The Naked Type

When I was twenty-one I went to school in Switzerland for a summer, a.k.a. took one “travel writing” course three days a week and spent the rest of my time eurailing around the continent.

One weekend, two friends and I flew to Greece for a three-day stint at a beachside resort. When we arrived at Crete’s Chania airport we found our pre-arranged driver, who was to transport us to the hotel. We clambered into the back seat of his car.

Meandering along a country road with the air conditioner at full-blast, he smiled and chatted with us in broken English, asking about our school and the U.S. while passing around photos of his son.

Finally, he casually inquired, “So you are naturalists?”

We nodded fervently, each of us eager to share our views on organic foods, all-natural products, and our respective childhoods of farming co-ops and granola. This was until it became quite clear to him that we had absolutely no idea that his definition (and also the opinion shared by the resort where we would shortly be arriving) of a “naturalist” was very different from our own.

We were just entering the main gates when he ventured to cut us off.

“Girls,” he said, “naturalist means no clothes. Do you know this?”

As a matter of fact, we did not know it. Flushed and breathless we thanked him for the ride, and shuffled up to the check-in (careful to look only at the ground) where we were curtly informed the room was non-refundable. Thus began our weekend at Vritomartis, a nude Cretan beach retreat.

I don’t mean, like, two beaches and a pool. I mean naked volleyball, Bocce ball, ping pong, garden chess, boat trips, decks, cabanas, yoga, meals, and archery.

Allow me to repeat that. Naked. Archery.

That trip was nearly a decade ago, and in the interim of then and now nude vacations rose in popularity to become a 400 million dollar industry. In 2013, Groupon even began offering naked vacation deals.

Lest you get any ideas about Europeans being all sexually progressive while the U.S. wallows in prudery, according to the American Association of Nude Resorts (yes, that is a thing), there’s over 270 clothing optional establishments in the U.S., Canada, and Mexico. You’ll find the locations of each on their website, along with some basic guidelines for appropriate behavior.

Speaking of being appropriate, allow me to also dispel the preconception that nudist resorts are full of hot naked folks. I can tell you from my own experience that’s exactly what you will not find at one. Nudists are inherently accepting people–which means if you spend time among them you will see bodies of every shape, size, weight, height, and age.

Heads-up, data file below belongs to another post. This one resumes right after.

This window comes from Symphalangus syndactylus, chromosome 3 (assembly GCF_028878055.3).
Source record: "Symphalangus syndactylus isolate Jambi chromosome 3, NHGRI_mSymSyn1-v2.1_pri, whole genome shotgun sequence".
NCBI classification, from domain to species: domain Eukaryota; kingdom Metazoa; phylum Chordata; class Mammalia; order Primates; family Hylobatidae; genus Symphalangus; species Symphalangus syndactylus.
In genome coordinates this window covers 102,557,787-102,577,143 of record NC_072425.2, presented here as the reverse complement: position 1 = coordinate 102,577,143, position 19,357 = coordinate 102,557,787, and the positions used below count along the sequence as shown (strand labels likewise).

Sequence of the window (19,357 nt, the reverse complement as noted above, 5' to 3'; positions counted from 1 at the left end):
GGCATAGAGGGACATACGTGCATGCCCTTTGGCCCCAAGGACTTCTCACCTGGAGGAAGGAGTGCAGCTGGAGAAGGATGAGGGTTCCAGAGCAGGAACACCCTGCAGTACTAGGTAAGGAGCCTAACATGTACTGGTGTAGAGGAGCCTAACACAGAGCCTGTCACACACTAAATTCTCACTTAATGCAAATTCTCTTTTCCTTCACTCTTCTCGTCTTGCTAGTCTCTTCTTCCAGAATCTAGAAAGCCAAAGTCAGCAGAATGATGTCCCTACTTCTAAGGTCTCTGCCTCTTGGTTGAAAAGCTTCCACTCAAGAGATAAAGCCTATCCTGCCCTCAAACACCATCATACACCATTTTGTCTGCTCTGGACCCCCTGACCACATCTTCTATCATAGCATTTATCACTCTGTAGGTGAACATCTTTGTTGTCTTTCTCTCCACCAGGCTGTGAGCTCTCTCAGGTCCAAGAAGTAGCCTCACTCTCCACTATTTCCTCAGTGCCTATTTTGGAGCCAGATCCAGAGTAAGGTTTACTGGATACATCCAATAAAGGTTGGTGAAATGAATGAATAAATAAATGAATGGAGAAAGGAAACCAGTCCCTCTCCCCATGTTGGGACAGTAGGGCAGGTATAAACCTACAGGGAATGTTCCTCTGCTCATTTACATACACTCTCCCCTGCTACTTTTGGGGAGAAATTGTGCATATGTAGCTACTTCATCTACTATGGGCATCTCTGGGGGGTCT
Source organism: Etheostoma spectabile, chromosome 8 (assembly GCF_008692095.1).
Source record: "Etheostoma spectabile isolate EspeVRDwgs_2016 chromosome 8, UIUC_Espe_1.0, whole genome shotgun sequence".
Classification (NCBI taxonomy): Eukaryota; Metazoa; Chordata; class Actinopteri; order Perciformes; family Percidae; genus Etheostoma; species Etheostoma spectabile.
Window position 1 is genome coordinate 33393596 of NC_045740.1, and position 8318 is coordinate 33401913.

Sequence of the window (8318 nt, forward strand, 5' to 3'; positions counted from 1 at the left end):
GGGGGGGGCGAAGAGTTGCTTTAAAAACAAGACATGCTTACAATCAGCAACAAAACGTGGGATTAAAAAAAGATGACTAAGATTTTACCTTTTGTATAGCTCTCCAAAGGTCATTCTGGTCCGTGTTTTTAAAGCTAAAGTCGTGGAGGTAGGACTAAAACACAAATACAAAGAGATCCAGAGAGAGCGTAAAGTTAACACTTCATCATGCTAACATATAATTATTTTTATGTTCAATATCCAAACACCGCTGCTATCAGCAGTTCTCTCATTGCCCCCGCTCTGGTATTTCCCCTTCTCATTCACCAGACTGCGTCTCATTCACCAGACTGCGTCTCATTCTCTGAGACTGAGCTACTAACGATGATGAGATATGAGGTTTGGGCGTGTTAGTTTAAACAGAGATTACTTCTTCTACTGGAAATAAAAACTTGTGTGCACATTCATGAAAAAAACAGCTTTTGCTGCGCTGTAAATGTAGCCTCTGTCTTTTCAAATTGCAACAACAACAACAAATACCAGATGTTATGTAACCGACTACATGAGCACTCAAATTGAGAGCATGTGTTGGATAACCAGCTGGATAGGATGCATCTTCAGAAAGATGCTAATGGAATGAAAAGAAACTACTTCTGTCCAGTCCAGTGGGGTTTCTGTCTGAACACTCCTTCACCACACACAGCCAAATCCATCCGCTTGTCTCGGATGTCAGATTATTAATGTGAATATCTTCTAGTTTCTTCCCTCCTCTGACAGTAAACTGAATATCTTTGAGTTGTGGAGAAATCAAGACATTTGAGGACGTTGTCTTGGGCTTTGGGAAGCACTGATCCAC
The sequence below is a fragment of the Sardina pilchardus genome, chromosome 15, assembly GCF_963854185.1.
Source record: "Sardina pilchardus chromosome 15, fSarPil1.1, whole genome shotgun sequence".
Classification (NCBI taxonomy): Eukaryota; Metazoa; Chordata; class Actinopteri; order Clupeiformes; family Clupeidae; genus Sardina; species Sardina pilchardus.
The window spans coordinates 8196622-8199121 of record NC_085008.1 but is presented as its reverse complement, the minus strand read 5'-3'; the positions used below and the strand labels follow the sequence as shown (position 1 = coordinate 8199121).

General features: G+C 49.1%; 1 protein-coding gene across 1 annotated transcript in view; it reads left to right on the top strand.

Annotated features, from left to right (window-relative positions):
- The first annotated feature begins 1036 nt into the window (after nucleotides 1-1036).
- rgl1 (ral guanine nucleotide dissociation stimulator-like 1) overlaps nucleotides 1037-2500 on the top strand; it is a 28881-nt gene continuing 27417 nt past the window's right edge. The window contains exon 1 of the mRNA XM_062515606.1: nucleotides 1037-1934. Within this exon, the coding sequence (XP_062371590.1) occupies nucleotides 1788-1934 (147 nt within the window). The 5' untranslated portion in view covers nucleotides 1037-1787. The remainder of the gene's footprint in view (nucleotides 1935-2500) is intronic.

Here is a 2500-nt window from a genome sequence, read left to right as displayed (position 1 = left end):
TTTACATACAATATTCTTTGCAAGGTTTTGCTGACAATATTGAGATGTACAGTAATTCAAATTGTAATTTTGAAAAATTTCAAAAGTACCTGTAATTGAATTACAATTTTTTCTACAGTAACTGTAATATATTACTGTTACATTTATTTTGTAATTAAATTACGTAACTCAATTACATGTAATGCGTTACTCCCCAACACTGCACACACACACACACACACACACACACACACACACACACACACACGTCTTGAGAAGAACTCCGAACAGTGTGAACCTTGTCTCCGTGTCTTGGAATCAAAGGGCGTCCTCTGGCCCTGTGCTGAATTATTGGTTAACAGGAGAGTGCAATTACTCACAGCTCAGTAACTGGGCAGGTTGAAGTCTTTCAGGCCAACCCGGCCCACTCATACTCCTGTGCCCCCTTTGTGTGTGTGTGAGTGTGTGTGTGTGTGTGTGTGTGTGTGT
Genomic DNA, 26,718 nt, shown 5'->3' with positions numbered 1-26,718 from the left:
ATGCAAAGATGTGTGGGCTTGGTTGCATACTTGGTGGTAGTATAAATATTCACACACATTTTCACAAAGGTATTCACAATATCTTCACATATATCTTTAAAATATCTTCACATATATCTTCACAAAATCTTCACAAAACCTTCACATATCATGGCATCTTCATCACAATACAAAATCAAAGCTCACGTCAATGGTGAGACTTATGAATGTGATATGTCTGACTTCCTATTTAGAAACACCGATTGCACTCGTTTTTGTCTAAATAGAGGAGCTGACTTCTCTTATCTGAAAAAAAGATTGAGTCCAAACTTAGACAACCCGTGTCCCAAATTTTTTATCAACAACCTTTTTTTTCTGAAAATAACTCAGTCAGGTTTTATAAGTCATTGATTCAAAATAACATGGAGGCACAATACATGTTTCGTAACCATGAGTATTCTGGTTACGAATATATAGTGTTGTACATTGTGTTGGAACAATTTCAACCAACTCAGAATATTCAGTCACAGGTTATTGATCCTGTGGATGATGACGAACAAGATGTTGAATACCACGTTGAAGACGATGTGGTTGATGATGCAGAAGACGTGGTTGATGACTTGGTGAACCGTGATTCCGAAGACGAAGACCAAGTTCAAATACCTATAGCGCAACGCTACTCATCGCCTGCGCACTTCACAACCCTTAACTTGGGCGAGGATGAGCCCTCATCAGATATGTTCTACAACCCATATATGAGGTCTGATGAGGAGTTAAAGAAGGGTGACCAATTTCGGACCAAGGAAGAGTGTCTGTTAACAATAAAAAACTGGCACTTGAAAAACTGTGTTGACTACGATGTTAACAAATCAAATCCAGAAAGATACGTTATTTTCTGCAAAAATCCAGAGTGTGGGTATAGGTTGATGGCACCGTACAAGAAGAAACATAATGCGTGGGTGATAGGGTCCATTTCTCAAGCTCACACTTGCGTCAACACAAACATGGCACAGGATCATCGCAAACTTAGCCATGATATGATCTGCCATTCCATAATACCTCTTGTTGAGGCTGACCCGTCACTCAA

To that end, the mission of Young Naturists America (yes, also a thing, and the fastest growing nudist organization in the world) is “To impact the world in a positive manner,” which is a nice summation of the atmosphere that generally pervades their establishments.

One nudist on Quora writes [they as a group] “tend to be easygoing, accepting, inquisitive and genuine people. The hurdle of overcoming the social nudity taboo helps select for these attributes, which are further reinforced by the socialization that occurs within groups of nudists. As a result, many people enjoy nudism because they enjoy being around people who express these attributes.”

However, don’t mistake their graciousness for weakness. For them nudity is not about exhibitionism, nor is it about sex, and they work hard to cultivate a safe, free environment for anyone who wants to enjoy it responsibly. Nudist resorts often conduct cursory background checks and, hippies at heart though they may be, will totally throw your ass out if you are reported being lewd or inappropriate.

The most intimidating part of my nude weekend occurred the first half an hour after arriving. I was acutely aware of my own insecurities, both physically and mentally, and for much of the day I kept my towel in place. When I finally let it drop, there were a few moments of paralyzing self-consciousness…and then it was gone. An hour later I roamed the gorgeous beach at sunset totally in the nude and felt the utmost sense of freedom and belonging.

So if you ever find yourself accidentally vacationing at a nudist resort, or even better, doing so on purpose, my advice is this: Lose your clothes the first second you step foot inside the gates, and don’t put them back on until you return to the outside world.

And definitely go shoot a bow and arrow.

Photo courtesy of Arcadius.